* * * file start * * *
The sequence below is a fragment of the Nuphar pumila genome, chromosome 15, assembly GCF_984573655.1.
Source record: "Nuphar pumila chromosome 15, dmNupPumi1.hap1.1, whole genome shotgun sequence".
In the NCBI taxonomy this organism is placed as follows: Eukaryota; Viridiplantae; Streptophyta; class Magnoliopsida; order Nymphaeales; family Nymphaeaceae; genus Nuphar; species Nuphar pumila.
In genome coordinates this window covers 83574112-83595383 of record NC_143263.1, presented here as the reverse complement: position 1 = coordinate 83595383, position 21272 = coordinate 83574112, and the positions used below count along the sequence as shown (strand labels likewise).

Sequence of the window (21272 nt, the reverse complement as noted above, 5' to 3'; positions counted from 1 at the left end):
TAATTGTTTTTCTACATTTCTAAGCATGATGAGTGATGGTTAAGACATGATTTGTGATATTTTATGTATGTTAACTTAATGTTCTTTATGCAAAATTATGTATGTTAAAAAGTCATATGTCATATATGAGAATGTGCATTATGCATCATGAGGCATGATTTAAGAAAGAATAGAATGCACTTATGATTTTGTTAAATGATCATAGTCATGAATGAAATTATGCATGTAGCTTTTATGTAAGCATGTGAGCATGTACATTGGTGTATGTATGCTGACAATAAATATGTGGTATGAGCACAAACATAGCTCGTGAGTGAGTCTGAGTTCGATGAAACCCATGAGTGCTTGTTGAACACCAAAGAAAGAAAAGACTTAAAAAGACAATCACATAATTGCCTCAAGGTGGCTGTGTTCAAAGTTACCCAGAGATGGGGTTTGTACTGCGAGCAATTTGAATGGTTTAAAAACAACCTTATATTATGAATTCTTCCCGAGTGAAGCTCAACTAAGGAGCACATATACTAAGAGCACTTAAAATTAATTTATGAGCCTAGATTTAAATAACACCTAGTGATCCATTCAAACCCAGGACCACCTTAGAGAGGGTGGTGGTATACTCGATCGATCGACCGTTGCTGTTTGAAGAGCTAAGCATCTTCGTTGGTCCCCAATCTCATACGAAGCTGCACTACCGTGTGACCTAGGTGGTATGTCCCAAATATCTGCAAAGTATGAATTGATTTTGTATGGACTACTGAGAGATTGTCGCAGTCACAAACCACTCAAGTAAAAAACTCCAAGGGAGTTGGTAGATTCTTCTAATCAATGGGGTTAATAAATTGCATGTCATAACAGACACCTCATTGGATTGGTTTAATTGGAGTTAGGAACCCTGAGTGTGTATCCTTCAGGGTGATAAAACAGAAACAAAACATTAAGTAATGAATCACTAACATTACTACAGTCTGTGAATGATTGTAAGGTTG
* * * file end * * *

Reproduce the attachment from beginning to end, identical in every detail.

The sequence below is a fragment of the Nuphar pumila genome, chromosome 15, assembly GCF_984573655.1.
Source record: "Nuphar pumila chromosome 15, dmNupPumi1.hap1.1, whole genome shotgun sequence".
In the NCBI taxonomy this organism is placed as follows: Eukaryota; Viridiplantae; Streptophyta; class Magnoliopsida; order Nymphaeales; family Nymphaeaceae; genus Nuphar; species Nuphar pumila.
In genome coordinates this window covers 83574112-83595383 of record NC_143263.1, presented here as the reverse complement: position 1 = coordinate 83595383, position 21272 = coordinate 83574112, and the positions used below count along the sequence as shown (strand labels likewise).

Sequence of the window (21272 nt, the reverse complement as noted above, 5' to 3'; positions counted from 1 at the left end):
TAATTGTTTTTCTACATTTCTAAGCATGATGAGTGATGGTTAAGACATGATTTGTGATATTTTATGTATGTTAACTTAATGTTCTTTATGCAAAATTATGTATGTTAAAAAGTCATATGTCATATATGAGAATGTGCATTATGCATCATGAGGCATGATTTAAGAAAGAATAGAATGCACTTATGATTTTGTTAAATGATCATAGTCATGAATGAAATTATGCATGTAGCTTTTATGTAAGCATGTGAGCATGTACATTGGTGTATGTATGCTGACAATAAATATGTGGTATGAGCACAAACATAGCTCGTGAGTGAGTCTGAGTTCGATGAAACCCATGAGTGCTTGTTGAACACCAAAGAAAGAAAAGACTTAAAAAGACAATCACATAATTGCCTCAAGGTGGCTGTGTTCAAAGTTACCCAGAGATGGGGTTTGTACTGCGAGCAATTTGAATGGTTTAAAAACAACCTTATATTATGAATTCTTCCCGAGTGAAGCTCAACTAAGGAGCACATATACTAAGAGCACTTAAAATTAATTTATGAGCCTAGATTTAAATAACACCTAGTGATCCATTCAAACCCAGGACCACCTTAGAGAGGGTGGTGGTATACTCGATCGATCGACCGTTGCTGTTTGAAGAGCTAAGCATCTTCGTTGGTCCCCAATCTCATACGAAGCTGCACTACCGTGTGACCTAGGTGGTATGTCCCAAATATCTGCAAAGTATGAATTGATTTTGTATGGACTACTGAGAGATTGTCGCAGTCACAAACCACTCAAGTAAAAAACTCCAAGGGAGTTGGTAGATTCTTCTAATCAATGGGGTTAATAAATTGCATGTCATAACAGACACCTCATTGGATTGGTTTAATTGGAGTTAGGAACCCTGAGTGTGTATCCTTCAGGGTGATAAAACAGAAACAAAACATTAAGTAATGAATCACTAACATTACTACAGTCTGTGAATGATTGTAAGGTTG